Halloween or Day of the Deads
A date is approaching that I have never really celebrated, in my country until recently it was a normal day like any other. What happens is that this is an increasingly globalized and interconnected world, which makes it very easy to spread traditions from one place to another.
Of course I'm talking about Halloween. As I said, it is not bad that in a place where there is no tradition of this type, those of other places are adopted, especially when they are for celebration and joy. What I do see wrong is when a country has its own party and tradition that is just as interesting and fun and begins to abandon it or replace it with a foreign one just because it is more commercial or “popular”.
Although the best-known celebration is Halloween, which is celebrated on October 31, there are others just as impressive and culturally rich that are celebrated very close to this date. I'm talking about the celebration for the Day of the Dead and the celebration for All Saints' Day.
Yes, do not despair, now I will explain them to you.
All Saints' Day is a Christian solemnity celebrated on November 1 for Catholic churches. On this day, a Christian festival or ritual is celebrated for all who have obtained the beatific vision, hence the name of the celebration. It is not only celebrated in honor of those who are on the list of those canonized by the Catholic Church; it also celebrates all those who live in the presence of God in heaven.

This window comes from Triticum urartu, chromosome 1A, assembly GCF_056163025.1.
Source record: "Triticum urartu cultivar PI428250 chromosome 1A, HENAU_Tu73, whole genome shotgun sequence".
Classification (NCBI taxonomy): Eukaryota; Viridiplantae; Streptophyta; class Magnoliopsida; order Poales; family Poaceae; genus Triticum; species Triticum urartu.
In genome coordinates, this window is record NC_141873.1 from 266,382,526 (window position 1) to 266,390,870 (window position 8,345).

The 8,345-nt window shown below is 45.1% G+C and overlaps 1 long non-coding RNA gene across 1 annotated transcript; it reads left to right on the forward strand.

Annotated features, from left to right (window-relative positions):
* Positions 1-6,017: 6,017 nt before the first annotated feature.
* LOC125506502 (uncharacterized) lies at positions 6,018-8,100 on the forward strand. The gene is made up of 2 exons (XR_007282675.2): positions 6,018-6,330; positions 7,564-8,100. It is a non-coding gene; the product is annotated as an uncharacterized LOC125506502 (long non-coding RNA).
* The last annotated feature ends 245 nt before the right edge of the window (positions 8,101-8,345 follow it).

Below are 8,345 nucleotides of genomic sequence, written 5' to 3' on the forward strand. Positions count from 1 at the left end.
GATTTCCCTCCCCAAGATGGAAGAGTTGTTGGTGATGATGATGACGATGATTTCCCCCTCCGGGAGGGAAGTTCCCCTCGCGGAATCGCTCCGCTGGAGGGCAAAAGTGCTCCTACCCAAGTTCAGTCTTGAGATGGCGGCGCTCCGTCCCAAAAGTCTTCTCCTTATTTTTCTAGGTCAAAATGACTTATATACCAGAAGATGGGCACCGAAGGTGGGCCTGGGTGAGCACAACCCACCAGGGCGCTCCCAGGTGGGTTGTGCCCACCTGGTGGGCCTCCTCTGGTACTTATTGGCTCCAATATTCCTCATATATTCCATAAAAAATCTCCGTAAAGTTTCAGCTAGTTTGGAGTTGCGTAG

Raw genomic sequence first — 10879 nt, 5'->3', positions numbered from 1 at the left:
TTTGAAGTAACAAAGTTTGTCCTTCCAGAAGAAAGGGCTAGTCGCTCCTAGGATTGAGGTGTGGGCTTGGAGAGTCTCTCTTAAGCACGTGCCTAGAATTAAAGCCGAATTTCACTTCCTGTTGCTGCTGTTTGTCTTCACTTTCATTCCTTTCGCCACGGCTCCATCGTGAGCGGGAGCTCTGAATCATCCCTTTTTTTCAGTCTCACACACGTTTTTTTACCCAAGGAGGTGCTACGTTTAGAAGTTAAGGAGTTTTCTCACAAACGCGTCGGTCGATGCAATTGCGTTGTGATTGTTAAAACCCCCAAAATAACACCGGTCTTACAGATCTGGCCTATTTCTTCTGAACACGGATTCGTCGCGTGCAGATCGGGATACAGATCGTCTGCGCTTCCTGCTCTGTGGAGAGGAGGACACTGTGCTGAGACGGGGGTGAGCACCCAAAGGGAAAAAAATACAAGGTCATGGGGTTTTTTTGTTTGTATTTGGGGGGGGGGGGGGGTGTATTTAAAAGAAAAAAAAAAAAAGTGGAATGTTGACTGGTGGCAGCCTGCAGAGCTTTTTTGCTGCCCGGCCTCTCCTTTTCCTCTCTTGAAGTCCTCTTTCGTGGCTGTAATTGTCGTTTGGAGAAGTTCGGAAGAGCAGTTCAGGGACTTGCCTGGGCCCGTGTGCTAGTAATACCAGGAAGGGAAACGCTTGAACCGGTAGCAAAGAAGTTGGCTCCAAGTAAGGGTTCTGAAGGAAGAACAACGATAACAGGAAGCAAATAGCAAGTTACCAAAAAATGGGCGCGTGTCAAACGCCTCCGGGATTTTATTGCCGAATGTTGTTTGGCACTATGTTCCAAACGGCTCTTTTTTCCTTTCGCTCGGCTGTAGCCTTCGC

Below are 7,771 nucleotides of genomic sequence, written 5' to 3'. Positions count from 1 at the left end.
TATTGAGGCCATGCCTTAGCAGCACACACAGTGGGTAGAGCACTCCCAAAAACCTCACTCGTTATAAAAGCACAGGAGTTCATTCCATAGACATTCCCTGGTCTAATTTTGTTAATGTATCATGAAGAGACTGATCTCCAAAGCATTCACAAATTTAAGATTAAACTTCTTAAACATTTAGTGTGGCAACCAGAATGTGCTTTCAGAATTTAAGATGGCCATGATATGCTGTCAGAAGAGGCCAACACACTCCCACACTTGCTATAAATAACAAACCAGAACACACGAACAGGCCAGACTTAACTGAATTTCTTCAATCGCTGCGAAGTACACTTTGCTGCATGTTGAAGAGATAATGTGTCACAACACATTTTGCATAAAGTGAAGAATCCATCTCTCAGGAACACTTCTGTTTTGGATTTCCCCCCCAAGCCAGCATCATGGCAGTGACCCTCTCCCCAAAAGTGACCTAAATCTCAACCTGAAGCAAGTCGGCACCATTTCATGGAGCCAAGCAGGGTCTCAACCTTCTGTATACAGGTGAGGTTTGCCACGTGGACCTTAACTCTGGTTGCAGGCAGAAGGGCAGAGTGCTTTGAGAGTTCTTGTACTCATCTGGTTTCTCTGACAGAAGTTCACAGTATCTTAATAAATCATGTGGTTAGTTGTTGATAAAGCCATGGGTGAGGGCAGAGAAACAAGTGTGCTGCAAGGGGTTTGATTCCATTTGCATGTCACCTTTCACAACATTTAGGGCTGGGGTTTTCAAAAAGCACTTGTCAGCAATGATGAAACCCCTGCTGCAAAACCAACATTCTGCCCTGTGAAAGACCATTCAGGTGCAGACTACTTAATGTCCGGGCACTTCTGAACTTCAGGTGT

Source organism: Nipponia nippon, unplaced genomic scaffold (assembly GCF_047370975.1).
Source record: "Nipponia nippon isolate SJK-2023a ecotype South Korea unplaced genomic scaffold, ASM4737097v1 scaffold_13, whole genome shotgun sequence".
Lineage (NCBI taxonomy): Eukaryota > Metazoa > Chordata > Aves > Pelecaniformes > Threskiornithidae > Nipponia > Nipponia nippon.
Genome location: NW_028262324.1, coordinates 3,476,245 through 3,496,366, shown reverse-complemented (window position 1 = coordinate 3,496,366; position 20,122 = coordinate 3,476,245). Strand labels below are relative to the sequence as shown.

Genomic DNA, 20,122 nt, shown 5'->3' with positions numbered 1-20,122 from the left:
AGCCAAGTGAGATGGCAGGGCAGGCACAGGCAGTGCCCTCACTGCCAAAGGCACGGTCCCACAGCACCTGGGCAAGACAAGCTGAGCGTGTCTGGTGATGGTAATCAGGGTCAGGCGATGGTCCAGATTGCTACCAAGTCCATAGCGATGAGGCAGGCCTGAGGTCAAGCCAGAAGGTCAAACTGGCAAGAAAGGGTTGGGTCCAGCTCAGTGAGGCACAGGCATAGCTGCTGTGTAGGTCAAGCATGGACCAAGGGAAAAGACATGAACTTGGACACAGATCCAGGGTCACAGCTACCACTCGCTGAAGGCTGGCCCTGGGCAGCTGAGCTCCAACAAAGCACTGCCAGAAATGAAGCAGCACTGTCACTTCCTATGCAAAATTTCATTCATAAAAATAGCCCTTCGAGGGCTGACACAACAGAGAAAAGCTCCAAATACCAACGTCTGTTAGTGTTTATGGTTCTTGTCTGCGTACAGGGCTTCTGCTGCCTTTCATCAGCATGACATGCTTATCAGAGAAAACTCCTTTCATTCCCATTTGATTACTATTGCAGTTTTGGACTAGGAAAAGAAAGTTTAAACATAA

Instead, the Day of the Dead is a Mexican tradition celebrated on November 2 in which the memory of the dead is honored. It originated as a syncretism between Catholic celebrations (especially All Souls' Day and All Saints' Day) as well as the various customs of the indigenous people of Mexico.
And it is that in pre-Hispanic times the cult of death was one of the basic elements of the culture of the region. When someone died he was buried and his relatives organized a party in order to guide him on his journey to Mictlan. They placed food for him, with the belief that he might feel hungry.
This celebration in the indigenous vision implies the transitory return of the souls of the deceased, who return home. In this way, for one day they return to the world of the living, to live with their relatives and nourish themselves with the food that is offered to them on the altars.
Every year many families place offerings and altars decorated with cempasúchil flowers, incense, chopped paper, sugar skulls, bread of the dead or some dish that the family member to whom the offering is dedicated liked.
"Coco" the Disney movie is developed precisely taking this day and its philosophy as the central axis. But it is not only celebrated in Mexico, it is also done in other Latin American countries.
In Haiti, the Day of the Dead is celebrated with voodoo rituals and customs. While in Africa, in Nigeria, some families celebrate the Odo masquerade festival, paying homage to the dead, during which the participants wear masks and perform theatrical acts.
So tell me, which of all the celebrations is your favorite? Is there any other tradition around these dates in your place of origin?
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